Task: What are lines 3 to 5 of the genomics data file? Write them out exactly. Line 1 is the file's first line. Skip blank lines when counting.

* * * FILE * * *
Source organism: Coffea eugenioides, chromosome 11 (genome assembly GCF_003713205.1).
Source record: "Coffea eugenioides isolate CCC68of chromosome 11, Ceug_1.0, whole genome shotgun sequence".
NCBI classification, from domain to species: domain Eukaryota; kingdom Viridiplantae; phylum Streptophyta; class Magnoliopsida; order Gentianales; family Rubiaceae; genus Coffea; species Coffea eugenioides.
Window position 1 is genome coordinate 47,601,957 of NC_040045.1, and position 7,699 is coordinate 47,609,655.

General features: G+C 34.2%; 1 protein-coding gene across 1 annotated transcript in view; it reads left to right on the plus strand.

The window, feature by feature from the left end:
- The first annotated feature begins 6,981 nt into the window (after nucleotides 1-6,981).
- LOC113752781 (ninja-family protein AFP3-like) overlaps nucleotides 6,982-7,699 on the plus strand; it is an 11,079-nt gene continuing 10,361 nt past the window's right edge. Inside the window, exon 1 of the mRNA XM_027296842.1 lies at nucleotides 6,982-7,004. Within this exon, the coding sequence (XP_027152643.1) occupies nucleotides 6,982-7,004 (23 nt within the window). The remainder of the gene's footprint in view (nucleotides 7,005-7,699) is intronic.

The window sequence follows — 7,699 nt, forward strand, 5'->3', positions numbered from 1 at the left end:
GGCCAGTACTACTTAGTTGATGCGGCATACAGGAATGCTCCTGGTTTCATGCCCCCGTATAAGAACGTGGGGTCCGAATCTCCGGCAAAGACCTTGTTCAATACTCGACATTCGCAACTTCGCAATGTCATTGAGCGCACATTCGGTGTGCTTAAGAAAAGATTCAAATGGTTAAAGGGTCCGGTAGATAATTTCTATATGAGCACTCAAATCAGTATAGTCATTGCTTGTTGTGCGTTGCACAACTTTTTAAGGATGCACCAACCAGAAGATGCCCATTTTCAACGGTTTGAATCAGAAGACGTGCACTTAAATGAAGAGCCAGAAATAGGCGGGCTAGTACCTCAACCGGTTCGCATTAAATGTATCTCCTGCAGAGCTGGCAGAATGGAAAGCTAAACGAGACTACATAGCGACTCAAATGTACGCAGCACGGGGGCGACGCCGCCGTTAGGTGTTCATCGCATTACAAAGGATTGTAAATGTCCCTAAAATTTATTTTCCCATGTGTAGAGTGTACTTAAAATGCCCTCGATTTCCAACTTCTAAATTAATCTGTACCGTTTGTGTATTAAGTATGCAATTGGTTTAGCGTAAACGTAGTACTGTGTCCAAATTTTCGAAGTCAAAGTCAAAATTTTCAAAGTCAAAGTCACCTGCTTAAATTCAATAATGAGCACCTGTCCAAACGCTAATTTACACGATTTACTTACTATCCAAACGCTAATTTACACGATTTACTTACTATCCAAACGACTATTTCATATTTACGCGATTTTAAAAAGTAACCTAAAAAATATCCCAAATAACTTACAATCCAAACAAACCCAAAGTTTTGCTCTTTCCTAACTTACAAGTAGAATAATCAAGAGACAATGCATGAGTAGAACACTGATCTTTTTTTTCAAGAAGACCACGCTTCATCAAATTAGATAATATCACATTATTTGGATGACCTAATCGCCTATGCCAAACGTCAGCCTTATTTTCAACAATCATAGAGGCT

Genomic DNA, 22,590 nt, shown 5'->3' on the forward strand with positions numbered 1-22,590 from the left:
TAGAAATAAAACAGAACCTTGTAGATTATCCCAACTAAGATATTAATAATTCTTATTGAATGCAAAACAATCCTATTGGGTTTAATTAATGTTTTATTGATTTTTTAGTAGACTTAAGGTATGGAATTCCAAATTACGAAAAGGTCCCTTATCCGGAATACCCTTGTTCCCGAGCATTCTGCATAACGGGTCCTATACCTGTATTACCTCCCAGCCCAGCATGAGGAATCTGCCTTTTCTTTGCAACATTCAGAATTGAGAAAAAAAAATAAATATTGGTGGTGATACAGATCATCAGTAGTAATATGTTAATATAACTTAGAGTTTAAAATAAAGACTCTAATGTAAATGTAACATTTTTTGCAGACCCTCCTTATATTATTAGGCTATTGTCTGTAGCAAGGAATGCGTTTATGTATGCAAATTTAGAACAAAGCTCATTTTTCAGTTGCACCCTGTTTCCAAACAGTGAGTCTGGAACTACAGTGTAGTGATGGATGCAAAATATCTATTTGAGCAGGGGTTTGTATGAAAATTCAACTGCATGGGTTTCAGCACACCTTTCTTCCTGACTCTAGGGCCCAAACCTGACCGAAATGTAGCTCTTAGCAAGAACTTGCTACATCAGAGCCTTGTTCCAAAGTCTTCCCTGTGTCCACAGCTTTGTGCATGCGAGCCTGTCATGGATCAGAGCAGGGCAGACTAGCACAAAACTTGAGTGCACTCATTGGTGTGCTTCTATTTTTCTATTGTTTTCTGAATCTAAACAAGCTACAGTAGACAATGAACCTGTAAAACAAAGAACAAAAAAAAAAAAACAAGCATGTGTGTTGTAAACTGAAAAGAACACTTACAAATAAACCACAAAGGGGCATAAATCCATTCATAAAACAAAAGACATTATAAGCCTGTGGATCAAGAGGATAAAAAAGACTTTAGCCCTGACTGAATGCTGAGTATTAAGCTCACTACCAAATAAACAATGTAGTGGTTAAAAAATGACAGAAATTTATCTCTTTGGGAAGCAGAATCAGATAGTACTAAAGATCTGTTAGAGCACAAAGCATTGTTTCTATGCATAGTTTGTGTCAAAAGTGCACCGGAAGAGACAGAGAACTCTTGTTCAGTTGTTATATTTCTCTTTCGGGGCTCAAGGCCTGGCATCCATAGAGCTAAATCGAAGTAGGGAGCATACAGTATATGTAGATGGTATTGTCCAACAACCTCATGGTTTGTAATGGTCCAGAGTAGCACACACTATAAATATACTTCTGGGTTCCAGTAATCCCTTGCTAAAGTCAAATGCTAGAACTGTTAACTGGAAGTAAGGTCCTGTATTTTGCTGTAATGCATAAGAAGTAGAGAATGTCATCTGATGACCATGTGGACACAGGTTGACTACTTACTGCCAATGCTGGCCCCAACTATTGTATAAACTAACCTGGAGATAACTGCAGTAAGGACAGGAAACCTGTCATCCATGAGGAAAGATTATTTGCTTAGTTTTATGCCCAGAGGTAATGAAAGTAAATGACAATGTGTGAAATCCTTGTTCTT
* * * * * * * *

NCBI classification, from domain to species: domain Eukaryota; kingdom Viridiplantae; phylum Streptophyta; class Magnoliopsida; order Gentianales; family Rubiaceae; genus Coffea; species Coffea eugenioides.
Window position 1 is genome coordinate 47,601,957 of NC_040045.1, and position 7,699 is coordinate 47,609,655.

General features: G+C 34.2%; 1 protein-coding gene across 1 annotated transcript in view; it reads left to right on the plus strand.